Paul has built upon this and says, “For we have heard of your faith in Christ Jesus and your love for all of God's people, which come from your confident hope of what God has reserved for you in heaven. You have had this expectation ever since you first heard the truth of the Good News” (Colossians 1:4-5 NLT). When we get to heaven God has reserved for us some amazing things. A new body fit for heaven, reunion with love ones who have died in the Lord, and a life of utter peace. I know that this truth gives hope to so many people.
With eternity the best is yet to come. You always have hope.
This hope is not found in New Age thinking and practices; it is not found by simply wishing; it isn’t found in possessions. It is found in the good news of Jesus Christ. This is why as a community of believers, We Hope. We hope because it is well sourced, well-grounded, confident assurance that comes through accepting Jesus’ death, resurrection and return.
As a Leadership Team, we felt that there are two areas that we need to grow in hope for.
The first is for transformation. We hope for transformation. Paul spells out what this transformation is in Romans 12, “Don't copy the behavior and customs of this world, but let God transform you into a new person by changing the way you think. Then you will learn to know God's will for you, which is good and pleasing and perfect” (Romans 12:2 NLT). In hope, we pray that God will transform many lives, changing from the world values to God’s values. My hope is that God will continue to transform me and the way I think and behave. The bible calls this sanctification – a process in which the Holy Spirit in His time transforms us to be more like Jesus. I hope that when I’m confronted with whoever become an enemy then I learn to love them. I hope when I’m challenged by a very sad and lonely person that I would stop and make time for them. I hope that when I see an injustice happening to stranger that I would speak up. I hope the person I know who is heading to hell will hear the gospel from me. WE hope for transformation in not only other people’s lives, but our lives as well.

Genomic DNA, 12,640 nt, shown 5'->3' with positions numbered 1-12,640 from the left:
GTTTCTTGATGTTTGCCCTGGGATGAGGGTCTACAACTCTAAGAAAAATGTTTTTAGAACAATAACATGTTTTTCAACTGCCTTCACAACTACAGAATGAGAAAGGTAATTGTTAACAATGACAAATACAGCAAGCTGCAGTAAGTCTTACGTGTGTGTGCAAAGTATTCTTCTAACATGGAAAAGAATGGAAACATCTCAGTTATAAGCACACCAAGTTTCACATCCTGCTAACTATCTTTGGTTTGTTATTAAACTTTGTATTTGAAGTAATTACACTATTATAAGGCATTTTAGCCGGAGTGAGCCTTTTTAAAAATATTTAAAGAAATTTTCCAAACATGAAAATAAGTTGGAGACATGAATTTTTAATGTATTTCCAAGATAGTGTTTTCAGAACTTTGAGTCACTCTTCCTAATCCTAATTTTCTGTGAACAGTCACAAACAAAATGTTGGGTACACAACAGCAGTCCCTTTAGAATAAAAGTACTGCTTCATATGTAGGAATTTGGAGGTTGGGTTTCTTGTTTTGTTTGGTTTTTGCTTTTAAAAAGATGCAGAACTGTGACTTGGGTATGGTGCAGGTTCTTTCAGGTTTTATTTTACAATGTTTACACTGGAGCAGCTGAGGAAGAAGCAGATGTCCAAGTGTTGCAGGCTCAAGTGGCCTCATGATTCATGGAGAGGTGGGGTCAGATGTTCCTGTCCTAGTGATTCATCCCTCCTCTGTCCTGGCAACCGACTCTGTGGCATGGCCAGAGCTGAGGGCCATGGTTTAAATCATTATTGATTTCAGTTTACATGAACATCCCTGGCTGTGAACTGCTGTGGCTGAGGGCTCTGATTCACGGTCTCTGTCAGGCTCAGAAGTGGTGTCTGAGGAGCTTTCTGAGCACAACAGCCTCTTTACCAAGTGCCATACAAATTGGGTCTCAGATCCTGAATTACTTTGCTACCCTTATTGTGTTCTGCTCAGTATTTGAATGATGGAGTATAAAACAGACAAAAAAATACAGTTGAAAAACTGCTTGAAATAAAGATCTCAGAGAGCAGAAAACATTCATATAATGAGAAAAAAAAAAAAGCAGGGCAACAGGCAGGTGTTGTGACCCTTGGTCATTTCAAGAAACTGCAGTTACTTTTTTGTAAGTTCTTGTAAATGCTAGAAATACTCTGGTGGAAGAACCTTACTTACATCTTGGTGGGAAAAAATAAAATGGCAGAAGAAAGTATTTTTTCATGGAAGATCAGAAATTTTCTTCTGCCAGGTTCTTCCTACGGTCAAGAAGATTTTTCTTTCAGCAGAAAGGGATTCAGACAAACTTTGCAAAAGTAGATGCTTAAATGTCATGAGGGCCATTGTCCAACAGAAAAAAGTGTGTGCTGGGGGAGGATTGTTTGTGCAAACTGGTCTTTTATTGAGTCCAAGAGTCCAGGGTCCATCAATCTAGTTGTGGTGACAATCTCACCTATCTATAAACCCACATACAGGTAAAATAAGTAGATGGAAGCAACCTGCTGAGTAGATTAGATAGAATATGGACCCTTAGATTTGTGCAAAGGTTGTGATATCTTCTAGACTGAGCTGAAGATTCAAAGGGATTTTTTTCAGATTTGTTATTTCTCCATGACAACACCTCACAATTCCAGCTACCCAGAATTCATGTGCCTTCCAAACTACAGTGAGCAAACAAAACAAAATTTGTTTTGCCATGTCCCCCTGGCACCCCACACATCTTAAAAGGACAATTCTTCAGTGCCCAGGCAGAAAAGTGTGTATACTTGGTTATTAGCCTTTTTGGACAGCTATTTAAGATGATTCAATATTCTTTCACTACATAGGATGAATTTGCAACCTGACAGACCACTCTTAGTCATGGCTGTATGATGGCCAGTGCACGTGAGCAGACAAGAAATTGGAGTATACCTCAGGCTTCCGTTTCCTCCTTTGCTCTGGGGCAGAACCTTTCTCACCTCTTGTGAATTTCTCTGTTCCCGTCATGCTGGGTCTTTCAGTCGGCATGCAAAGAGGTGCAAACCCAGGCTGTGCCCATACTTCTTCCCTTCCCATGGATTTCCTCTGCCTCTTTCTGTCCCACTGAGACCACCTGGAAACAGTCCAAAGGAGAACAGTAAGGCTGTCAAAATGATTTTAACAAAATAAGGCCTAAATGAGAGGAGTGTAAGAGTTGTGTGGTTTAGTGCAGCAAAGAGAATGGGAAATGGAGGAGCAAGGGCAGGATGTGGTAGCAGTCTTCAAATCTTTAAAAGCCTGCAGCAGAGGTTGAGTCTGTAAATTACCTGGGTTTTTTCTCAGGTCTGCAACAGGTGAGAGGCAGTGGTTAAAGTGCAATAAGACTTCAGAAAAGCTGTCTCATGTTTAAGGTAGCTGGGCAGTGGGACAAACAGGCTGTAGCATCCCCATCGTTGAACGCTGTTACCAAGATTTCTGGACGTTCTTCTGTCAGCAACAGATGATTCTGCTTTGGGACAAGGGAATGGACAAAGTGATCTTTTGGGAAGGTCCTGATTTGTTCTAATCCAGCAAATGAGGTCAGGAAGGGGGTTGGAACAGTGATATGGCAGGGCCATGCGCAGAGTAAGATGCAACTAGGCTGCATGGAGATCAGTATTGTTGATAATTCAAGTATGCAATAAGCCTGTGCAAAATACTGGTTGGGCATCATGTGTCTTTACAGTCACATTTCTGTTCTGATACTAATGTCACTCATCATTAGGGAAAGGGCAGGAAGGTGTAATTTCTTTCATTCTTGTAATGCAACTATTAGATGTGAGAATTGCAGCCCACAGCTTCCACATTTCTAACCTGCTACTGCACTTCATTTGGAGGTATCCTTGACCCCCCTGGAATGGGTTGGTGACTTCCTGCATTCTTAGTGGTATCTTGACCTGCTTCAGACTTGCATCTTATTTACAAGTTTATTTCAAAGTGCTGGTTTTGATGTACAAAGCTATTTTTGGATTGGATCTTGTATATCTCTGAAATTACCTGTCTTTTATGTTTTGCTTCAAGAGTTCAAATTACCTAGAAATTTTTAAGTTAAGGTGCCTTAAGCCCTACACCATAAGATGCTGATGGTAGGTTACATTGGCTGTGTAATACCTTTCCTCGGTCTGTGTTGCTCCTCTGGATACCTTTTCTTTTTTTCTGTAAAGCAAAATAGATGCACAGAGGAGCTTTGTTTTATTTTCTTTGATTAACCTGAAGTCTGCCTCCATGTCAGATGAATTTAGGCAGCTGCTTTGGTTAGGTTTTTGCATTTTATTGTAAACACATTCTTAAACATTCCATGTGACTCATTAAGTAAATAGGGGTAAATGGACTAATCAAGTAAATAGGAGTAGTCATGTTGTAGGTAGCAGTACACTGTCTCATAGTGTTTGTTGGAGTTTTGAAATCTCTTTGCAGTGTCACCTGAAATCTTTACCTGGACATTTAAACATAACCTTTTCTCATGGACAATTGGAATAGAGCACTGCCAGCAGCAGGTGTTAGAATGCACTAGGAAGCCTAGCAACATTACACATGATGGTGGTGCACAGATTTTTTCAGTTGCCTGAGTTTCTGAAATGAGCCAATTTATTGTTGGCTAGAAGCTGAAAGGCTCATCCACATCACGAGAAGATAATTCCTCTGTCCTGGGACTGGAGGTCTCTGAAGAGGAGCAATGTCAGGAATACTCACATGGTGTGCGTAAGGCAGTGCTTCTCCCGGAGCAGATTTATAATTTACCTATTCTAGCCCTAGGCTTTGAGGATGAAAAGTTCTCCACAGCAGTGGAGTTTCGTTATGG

The second is to be a positive influence in our church and community. We hope to be a positive influence in our church and community. This is the heart of Jesus for His church. In His Sermon of the Mount, Jesus taught: “You are the salt of the earth. But if the salt loses its saltiness, how can it be made salty again?... You are the light of the world. A town built on a hill cannot be hidden. Neither do people light a lamp and put it under a bowl. Instead they put it on its stand, and it gives light to everyone in the house. In the same way, let your light shine before others, that they may see your good deeds and glorify your Father in heaven” (Matthew 5:13-16 NIV).
We know that salt adds flavour and so we are called to share the gospel with others, so their lives can be flavoured with Godly love. And salt was used before refrigeration to preserve meats from decaying. Speaking up for God’s ways stops further decaying of our society. And we know that light illuminates and so we hope that our light illuminates God’s kingdom. As a church, we hope to be a positive influence in our church and community.
As followers of Jesus, we are to be the most hopeful people on the planet. Our hope is well sourced, well-grounded, confident assurance that comes through accepting Jesus’ death, resurrection and return.
We hope. We hope in God, for transformation, and to be a positive influence in our church and community.
We hope in God for our children to walk the ways of God.
We hope in God for healing.
We hope in God for a spiritual awakening.
We hope in God for a fresh new start.
We hope in God to help us overcome our financial burdens.
We hope in God for a home for the refugee and the vulnerable.
We hope in God that our world leaders will just calm down.
We hope in God for our farmers to receive favouarable weather conditions.
We hope in God that He will build His church.
We hope in God for Christ’s return.
So, what are values? Values are deeply held principles that guide who we are. Together as a group of believers - We Hope.